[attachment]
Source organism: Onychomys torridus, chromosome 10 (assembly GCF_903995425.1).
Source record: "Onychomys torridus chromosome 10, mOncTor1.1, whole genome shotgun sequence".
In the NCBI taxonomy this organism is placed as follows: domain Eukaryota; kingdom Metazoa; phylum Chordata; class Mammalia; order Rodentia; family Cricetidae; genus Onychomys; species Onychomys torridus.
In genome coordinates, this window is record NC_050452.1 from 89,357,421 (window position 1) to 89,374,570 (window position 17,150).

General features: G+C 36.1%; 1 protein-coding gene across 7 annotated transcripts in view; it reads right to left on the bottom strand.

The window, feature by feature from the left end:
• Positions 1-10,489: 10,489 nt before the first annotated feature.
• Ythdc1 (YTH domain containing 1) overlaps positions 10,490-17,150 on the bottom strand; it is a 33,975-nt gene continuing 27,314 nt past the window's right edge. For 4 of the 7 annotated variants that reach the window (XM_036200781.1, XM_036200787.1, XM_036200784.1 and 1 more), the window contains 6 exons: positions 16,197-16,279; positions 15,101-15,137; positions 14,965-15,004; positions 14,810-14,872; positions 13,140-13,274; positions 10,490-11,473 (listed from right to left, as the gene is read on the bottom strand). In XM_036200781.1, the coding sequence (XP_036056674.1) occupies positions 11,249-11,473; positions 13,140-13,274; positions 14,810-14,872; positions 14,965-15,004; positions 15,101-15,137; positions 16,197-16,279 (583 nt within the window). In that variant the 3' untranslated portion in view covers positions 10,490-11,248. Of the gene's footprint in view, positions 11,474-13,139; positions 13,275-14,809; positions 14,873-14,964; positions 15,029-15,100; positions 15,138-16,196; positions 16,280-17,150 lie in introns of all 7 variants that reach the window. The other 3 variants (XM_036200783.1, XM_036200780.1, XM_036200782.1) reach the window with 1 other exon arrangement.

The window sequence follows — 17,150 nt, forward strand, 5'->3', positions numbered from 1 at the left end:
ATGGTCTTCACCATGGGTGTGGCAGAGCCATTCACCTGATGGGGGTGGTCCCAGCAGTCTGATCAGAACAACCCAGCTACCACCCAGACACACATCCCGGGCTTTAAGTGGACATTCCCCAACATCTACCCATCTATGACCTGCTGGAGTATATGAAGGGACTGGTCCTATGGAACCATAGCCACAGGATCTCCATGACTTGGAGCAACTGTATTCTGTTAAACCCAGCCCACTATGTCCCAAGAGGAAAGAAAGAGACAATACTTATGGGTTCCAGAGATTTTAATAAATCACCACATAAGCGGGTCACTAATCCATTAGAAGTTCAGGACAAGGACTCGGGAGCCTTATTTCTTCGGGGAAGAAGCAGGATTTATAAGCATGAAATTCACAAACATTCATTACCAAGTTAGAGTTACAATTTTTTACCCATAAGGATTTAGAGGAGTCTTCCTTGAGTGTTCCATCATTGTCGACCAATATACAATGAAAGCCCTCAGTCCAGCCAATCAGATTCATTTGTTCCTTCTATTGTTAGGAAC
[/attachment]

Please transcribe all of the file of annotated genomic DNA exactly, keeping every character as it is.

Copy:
Source organism: Onychomys torridus, chromosome 10 (assembly GCF_903995425.1).
Source record: "Onychomys torridus chromosome 10, mOncTor1.1, whole genome shotgun sequence".
In the NCBI taxonomy this organism is placed as follows: domain Eukaryota; kingdom Metazoa; phylum Chordata; class Mammalia; order Rodentia; family Cricetidae; genus Onychomys; species Onychomys torridus.
In genome coordinates, this window is record NC_050452.1 from 89,357,421 (window position 1) to 89,374,570 (window position 17,150).

General features: G+C 36.1%; 1 protein-coding gene across 7 annotated transcripts in view; it reads right to left on the bottom strand.

The window, feature by feature from the left end:
• Positions 1-10,489: 10,489 nt before the first annotated feature.
• Ythdc1 (YTH domain containing 1) overlaps positions 10,490-17,150 on the bottom strand; it is a 33,975-nt gene continuing 27,314 nt past the window's right edge. For 4 of the 7 annotated variants that reach the window (XM_036200781.1, XM_036200787.1, XM_036200784.1 and 1 more), the window contains 6 exons: positions 16,197-16,279; positions 15,101-15,137; positions 14,965-15,004; positions 14,810-14,872; positions 13,140-13,274; positions 10,490-11,473 (listed from right to left, as the gene is read on the bottom strand). In XM_036200781.1, the coding sequence (XP_036056674.1) occupies positions 11,249-11,473; positions 13,140-13,274; positions 14,810-14,872; positions 14,965-15,004; positions 15,101-15,137; positions 16,197-16,279 (583 nt within the window). In that variant the 3' untranslated portion in view covers positions 10,490-11,248. Of the gene's footprint in view, positions 11,474-13,139; positions 13,275-14,809; positions 14,873-14,964; positions 15,029-15,100; positions 15,138-16,196; positions 16,280-17,150 lie in introns of all 7 variants that reach the window. The other 3 variants (XM_036200783.1, XM_036200780.1, XM_036200782.1) reach the window with 1 other exon arrangement.

The window sequence follows — 17,150 nt, forward strand, 5'->3', positions numbered from 1 at the left end:
ATGGTCTTCACCATGGGTGTGGCAGAGCCATTCACCTGATGGGGGTGGTCCCAGCAGTCTGATCAGAACAACCCAGCTACCACCCAGACACACATCCCGGGCTTTAAGTGGACATTCCCCAACATCTACCCATCTATGACCTGCTGGAGTATATGAAGGGACTGGTCCTATGGAACCATAGCCACAGGATCTCCATGACTTGGAGCAACTGTATTCTGTTAAACCCAGCCCACTATGTCCCAAGAGGAAAGAAAGAGACAATACTTATGGGTTCCAGAGATTTTAATAAATCACCACATAAGCGGGTCACTAATCCATTAGAAGTTCAGGACAAGGACTCGGGAGCCTTATTTCTTCGGGGAAGAAGCAGGATTTATAAGCATGAAATTCACAAACATTCATTACCAAGTTAGAGTTACAATTTTTTACCCATAAGGATTTAGAGGAGTCTTCCTTGAGTGTTCCATCATTGTCGACCAATATACAATGAAAGCCCTCAGTCCAGCCAATCAGATTCATTTGTTCCTTCTATTGTTAGGAAC